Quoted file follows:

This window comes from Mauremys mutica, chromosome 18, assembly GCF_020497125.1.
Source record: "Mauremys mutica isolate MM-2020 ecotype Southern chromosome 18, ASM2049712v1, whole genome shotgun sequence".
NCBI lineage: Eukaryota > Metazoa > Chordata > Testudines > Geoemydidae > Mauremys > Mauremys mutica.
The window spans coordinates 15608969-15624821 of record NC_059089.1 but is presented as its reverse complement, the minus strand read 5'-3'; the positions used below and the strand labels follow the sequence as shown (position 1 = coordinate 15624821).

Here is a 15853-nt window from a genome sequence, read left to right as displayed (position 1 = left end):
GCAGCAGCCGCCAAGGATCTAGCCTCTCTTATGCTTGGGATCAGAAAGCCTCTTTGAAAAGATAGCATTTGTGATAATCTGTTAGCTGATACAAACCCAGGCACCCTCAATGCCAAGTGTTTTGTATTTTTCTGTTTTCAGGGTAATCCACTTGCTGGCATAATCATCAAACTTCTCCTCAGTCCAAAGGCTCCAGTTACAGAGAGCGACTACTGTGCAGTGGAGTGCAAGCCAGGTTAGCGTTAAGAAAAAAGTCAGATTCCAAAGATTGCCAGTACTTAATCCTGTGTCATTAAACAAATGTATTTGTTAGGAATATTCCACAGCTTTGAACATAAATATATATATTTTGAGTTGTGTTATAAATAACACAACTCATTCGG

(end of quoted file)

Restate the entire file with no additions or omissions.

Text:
This window comes from Mauremys mutica, chromosome 18, assembly GCF_020497125.1.
Source record: "Mauremys mutica isolate MM-2020 ecotype Southern chromosome 18, ASM2049712v1, whole genome shotgun sequence".
NCBI lineage: Eukaryota > Metazoa > Chordata > Testudines > Geoemydidae > Mauremys > Mauremys mutica.
The window spans coordinates 15608969-15624821 of record NC_059089.1 but is presented as its reverse complement, the minus strand read 5'-3'; the positions used below and the strand labels follow the sequence as shown (position 1 = coordinate 15624821).

Here is a 15853-nt window from a genome sequence, read left to right as displayed (position 1 = left end):
GCAGCAGCCGCCAAGGATCTAGCCTCTCTTATGCTTGGGATCAGAAAGCCTCTTTGAAAAGATAGCATTTGTGATAATCTGTTAGCTGATACAAACCCAGGCACCCTCAATGCCAAGTGTTTTGTATTTTTCTGTTTTCAGGGTAATCCACTTGCTGGCATAATCATCAAACTTCTCCTCAGTCCAAAGGCTCCAGTTACAGAGAGCGACTACTGTGCAGTGGAGTGCAAGCCAGGTTAGCGTTAAGAAAAAAGTCAGATTCCAAAGATTGCCAGTACTTAATCCTGTGTCATTAAACAAATGTATTTGTTAGGAATATTCCACAGCTTTGAACATAAATATATATATTTTGAGTTGTGTTATAAATAACACAACTCATTCGG